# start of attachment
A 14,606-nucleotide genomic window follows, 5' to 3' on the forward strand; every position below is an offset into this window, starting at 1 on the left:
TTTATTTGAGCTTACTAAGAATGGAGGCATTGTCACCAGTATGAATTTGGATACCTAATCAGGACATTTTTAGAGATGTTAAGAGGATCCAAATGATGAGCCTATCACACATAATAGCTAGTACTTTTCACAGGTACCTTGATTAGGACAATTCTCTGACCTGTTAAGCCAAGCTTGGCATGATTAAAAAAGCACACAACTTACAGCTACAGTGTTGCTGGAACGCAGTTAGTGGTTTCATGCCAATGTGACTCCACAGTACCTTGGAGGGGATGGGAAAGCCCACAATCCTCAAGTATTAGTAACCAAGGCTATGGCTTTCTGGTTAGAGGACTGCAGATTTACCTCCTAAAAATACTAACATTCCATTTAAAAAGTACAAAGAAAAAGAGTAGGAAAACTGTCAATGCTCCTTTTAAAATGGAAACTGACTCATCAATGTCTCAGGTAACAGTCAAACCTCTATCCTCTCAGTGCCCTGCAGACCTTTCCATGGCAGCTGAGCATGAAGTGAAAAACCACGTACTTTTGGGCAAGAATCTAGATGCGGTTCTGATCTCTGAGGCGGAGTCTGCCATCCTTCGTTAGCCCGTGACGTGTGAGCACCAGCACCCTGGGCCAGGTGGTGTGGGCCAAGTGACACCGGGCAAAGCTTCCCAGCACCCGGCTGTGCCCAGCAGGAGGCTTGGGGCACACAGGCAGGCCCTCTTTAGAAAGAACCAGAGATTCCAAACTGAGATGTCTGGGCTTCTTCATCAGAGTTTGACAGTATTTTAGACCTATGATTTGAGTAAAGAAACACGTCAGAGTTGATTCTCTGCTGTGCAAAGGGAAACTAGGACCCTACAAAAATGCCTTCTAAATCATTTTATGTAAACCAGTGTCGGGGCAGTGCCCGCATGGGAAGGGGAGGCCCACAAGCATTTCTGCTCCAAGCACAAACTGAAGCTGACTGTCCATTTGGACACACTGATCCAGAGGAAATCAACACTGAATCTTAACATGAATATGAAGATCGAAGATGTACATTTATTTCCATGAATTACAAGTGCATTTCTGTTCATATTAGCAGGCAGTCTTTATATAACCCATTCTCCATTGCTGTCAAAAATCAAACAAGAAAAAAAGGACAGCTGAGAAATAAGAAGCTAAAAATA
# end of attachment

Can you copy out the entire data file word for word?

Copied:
A 14,606-nucleotide genomic window follows, 5' to 3' on the forward strand; every position below is an offset into this window, starting at 1 on the left:
TTTATTTGAGCTTACTAAGAATGGAGGCATTGTCACCAGTATGAATTTGGATACCTAATCAGGACATTTTTAGAGATGTTAAGAGGATCCAAATGATGAGCCTATCACACATAATAGCTAGTACTTTTCACAGGTACCTTGATTAGGACAATTCTCTGACCTGTTAAGCCAAGCTTGGCATGATTAAAAAAGCACACAACTTACAGCTACAGTGTTGCTGGAACGCAGTTAGTGGTTTCATGCCAATGTGACTCCACAGTACCTTGGAGGGGATGGGAAAGCCCACAATCCTCAAGTATTAGTAACCAAGGCTATGGCTTTCTGGTTAGAGGACTGCAGATTTACCTCCTAAAAATACTAACATTCCATTTAAAAAGTACAAAGAAAAAGAGTAGGAAAACTGTCAATGCTCCTTTTAAAATGGAAACTGACTCATCAATGTCTCAGGTAACAGTCAAACCTCTATCCTCTCAGTGCCCTGCAGACCTTTCCATGGCAGCTGAGCATGAAGTGAAAAACCACGTACTTTTGGGCAAGAATCTAGATGCGGTTCTGATCTCTGAGGCGGAGTCTGCCATCCTTCGTTAGCCCGTGACGTGTGAGCACCAGCACCCTGGGCCAGGTGGTGTGGGCCAAGTGACACCGGGCAAAGCTTCCCAGCACCCGGCTGTGCCCAGCAGGAGGCTTGGGGCACACAGGCAGGCCCTCTTTAGAAAGAACCAGAGATTCCAAACTGAGATGTCTGGGCTTCTTCATCAGAGTTTGACAGTATTTTAGACCTATGATTTGAGTAAAGAAACACGTCAGAGTTGATTCTCTGCTGTGCAAAGGGAAACTAGGACCCTACAAAAATGCCTTCTAAATCATTTTATGTAAACCAGTGTCGGGGCAGTGCCCGCATGGGAAGGGGAGGCCCACAAGCATTTCTGCTCCAAGCACAAACTGAAGCTGACTGTCCATTTGGACACACTGATCCAGAGGAAATCAACACTGAATCTTAACATGAATATGAAGATCGAAGATGTACATTTATTTCCATGAATTACAAGTGCATTTCTGTTCATATTAGCAGGCAGTCTTTATATAACCCATTCTCCATTGCTGTCAAAAATCAAACAAGAAAAAAAGGACAGCTGAGAAATAAGAAGCTAAAAATA